the act of all people and his penalty of death was judicially
made the penalty of everybody."1
The Abrahamic Covenant is called the gospel
in Gal. 3:8
- "And the Scripture, foreseeing that God would
justify the Gentiles by faith, preached the gospel beforehand to
Abraham, saying, “All the nations shall be blessed in you.”
Therefore, the Abrahamic Covenant is still
- Since the covenant
is that in Abraham all the nations shall be blessed and that is
called the gospel by Paul, then the Abrahamic covenant is still
- To say the Abrahamic
covenant is not in effect now, is to contradict what Paul said when
he called it the gospel. Remember, God's covenant promise
was to bless all nations in Abraham. This is a reference to
the coming Messiah in whom we have redemption.
were included in the Abrahamic Covenant which is still in effect.
- Whether or not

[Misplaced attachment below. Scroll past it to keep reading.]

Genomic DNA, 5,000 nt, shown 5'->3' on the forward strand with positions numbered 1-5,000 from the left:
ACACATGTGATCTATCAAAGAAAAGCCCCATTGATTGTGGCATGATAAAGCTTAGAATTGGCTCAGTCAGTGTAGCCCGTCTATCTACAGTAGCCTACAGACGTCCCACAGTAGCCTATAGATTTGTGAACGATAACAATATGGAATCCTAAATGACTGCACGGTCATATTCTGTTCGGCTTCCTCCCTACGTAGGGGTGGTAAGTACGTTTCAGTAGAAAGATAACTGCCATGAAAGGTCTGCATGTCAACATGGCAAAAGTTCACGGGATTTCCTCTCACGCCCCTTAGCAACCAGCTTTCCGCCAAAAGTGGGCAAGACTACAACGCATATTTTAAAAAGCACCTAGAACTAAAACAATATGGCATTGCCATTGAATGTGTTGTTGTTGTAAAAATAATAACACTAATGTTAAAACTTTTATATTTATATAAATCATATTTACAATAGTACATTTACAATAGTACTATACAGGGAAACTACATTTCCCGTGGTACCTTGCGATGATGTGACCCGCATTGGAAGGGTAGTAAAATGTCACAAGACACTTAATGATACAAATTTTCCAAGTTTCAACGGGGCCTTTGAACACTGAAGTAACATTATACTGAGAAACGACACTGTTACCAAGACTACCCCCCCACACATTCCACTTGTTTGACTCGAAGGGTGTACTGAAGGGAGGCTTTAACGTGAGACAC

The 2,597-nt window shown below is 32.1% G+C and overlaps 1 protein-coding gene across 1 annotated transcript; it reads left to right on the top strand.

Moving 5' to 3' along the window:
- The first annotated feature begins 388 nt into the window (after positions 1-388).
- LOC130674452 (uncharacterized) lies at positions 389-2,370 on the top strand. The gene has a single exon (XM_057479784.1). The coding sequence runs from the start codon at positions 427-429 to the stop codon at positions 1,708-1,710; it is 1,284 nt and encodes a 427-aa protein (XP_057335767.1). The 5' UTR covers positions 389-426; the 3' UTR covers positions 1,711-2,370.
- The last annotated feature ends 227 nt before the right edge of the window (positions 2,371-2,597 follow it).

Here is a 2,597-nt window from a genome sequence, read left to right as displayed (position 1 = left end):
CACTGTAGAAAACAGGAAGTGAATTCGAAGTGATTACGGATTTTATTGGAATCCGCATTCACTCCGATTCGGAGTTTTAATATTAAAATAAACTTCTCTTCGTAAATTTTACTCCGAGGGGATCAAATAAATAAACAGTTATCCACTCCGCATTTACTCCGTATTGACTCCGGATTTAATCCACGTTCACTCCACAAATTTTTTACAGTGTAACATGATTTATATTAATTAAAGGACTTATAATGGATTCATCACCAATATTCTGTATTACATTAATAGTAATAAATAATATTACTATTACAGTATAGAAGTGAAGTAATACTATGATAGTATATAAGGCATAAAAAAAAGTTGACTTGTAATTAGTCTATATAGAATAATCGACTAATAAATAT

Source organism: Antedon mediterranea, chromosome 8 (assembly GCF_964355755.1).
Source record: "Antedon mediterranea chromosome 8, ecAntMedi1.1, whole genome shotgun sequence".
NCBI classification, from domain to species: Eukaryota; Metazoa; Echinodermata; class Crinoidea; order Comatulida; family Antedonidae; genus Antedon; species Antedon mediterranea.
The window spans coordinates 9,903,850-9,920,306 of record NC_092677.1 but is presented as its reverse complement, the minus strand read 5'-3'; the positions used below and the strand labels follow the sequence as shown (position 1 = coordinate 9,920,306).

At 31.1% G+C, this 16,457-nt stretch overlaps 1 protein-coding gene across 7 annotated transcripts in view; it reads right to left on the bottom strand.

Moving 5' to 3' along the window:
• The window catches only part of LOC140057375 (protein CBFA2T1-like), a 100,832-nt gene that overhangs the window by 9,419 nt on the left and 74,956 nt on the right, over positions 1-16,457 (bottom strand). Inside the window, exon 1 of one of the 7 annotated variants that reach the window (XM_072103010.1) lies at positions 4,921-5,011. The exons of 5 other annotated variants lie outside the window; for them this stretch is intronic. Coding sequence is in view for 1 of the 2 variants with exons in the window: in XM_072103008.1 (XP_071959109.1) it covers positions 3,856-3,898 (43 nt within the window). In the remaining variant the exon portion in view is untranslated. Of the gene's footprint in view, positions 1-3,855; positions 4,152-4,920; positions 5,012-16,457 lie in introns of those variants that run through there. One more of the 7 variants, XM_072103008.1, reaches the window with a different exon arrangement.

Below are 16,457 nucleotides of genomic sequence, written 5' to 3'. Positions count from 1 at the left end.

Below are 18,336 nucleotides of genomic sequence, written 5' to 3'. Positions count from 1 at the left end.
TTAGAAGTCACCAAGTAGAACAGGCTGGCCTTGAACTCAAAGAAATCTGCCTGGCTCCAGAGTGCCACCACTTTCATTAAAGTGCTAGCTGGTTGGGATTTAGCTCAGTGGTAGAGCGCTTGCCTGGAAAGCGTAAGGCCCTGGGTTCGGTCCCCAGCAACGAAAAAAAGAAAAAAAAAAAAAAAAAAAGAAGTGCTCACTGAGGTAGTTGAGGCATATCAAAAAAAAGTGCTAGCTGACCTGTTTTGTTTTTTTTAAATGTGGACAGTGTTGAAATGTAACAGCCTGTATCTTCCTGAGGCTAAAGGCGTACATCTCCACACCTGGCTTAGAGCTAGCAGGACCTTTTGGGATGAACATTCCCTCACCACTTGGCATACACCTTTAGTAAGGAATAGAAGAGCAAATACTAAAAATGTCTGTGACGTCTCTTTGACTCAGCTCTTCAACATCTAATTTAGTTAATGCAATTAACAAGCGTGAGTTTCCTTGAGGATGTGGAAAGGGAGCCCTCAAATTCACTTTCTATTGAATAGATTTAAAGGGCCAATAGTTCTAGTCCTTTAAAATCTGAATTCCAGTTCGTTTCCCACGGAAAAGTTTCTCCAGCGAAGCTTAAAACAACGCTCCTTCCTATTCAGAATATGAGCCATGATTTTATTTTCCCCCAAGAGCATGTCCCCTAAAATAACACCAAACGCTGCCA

infants understood what was occurring in their participation of
the covenant sign is immaterial since it was God who ordered that
the infants be included in the Abrahamic covenant.
- Since the Abrahamic
covenant is still in effect -- by being equated with the gospel
- infants should still be included in that same covenant.
Where is the biblical admonition to
exclude infants from the same Abrahamic covenant that is still in effect?
- There is no command at
all to exclude infants from the same covenant that is still in effect.
Baptism is the New Testament covenant
sign and is to be applied to infants.
- Since the normal biblical
pattern is to include infants in the Abrahamic covenant, doesn't
it make sense to continue to include them in that same covenant?
Yes. The new covenant sign is now baptism which is why Paul equates